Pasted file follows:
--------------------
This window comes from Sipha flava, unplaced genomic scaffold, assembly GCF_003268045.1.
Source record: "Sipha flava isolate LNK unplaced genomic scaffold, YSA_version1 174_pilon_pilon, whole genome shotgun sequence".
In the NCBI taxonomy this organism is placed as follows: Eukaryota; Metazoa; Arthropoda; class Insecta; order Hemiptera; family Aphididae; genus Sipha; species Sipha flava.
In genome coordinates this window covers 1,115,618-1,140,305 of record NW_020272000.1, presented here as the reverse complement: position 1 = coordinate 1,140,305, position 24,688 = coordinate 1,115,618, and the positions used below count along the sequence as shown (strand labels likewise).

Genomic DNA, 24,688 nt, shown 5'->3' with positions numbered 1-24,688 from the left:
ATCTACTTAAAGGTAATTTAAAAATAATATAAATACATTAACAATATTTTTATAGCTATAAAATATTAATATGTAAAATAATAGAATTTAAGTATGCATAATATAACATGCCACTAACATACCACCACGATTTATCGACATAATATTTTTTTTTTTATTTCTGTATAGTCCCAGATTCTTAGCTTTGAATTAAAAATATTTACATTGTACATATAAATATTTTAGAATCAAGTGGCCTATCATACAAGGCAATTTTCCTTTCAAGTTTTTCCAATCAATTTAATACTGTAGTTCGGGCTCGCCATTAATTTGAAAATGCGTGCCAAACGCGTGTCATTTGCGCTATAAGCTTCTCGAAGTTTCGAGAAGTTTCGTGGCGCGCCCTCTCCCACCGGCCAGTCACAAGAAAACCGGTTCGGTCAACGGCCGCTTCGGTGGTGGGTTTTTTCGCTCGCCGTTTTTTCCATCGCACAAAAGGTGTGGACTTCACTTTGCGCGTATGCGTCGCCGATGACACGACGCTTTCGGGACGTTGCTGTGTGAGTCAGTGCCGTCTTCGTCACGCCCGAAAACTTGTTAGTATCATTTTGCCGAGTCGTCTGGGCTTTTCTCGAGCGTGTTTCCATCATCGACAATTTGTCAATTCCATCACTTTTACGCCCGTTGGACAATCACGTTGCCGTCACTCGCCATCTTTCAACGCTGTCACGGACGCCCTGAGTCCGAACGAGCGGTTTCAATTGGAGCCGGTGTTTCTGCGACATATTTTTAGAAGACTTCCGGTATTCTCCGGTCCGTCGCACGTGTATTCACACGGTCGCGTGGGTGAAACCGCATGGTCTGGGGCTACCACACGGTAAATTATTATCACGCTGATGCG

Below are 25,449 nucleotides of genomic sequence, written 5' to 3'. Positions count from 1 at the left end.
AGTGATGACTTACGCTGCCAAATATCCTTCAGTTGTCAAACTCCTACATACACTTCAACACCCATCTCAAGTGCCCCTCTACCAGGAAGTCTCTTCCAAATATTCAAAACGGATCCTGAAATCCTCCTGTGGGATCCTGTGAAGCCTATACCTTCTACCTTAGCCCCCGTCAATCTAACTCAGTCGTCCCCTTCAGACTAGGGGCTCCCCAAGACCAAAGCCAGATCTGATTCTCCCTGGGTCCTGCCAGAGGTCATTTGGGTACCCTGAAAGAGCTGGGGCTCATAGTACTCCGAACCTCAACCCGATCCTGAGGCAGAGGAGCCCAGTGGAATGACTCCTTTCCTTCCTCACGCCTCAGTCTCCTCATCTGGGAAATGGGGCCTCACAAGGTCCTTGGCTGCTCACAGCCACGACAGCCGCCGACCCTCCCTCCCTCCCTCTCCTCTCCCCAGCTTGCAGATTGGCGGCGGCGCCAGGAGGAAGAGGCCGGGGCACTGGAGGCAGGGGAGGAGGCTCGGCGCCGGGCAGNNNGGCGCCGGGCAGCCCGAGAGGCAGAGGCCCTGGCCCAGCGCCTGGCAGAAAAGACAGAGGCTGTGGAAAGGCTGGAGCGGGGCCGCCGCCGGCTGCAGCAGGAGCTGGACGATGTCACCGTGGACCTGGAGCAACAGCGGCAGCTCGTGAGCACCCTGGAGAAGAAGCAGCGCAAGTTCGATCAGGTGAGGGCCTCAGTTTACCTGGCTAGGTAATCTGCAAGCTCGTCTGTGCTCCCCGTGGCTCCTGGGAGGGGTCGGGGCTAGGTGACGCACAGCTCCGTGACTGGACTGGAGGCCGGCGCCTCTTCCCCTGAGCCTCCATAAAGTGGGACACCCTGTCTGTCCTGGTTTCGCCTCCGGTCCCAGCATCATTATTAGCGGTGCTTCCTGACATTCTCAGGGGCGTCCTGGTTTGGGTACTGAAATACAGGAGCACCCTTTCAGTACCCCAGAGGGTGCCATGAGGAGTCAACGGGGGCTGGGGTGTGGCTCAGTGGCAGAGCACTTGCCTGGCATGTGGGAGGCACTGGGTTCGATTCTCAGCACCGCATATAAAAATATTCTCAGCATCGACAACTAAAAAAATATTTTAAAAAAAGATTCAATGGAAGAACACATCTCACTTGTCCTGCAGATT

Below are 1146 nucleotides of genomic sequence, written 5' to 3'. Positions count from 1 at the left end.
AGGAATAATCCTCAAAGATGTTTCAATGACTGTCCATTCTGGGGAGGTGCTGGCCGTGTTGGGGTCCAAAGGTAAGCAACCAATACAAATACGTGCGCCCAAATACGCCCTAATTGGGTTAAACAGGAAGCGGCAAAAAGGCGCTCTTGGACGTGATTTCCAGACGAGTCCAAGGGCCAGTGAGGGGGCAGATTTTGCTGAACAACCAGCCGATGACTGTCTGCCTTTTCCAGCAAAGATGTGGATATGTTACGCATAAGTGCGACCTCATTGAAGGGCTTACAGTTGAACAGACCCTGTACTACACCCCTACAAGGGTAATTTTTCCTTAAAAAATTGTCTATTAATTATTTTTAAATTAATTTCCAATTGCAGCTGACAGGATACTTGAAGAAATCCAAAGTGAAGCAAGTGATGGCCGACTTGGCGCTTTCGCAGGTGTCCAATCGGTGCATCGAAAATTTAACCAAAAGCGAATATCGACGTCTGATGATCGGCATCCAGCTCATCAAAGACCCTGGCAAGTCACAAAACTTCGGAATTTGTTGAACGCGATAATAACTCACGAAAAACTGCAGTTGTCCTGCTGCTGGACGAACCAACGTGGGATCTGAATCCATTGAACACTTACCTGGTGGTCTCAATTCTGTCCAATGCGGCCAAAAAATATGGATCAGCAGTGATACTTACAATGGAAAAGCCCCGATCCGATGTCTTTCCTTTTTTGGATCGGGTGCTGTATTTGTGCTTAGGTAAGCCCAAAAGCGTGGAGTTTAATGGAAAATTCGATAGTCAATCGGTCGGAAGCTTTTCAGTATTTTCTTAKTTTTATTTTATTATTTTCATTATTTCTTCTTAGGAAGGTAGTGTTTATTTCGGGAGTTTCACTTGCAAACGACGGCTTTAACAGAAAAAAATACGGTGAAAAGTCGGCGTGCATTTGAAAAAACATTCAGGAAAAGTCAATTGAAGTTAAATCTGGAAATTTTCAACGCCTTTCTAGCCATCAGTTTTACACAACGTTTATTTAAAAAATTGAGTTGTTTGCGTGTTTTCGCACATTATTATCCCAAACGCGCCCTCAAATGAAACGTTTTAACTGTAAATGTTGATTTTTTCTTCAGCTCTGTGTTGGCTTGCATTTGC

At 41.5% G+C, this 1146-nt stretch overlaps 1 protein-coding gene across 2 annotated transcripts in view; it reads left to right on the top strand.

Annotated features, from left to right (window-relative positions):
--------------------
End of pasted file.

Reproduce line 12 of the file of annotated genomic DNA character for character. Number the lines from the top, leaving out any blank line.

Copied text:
Annotated features, from left to right (window-relative positions):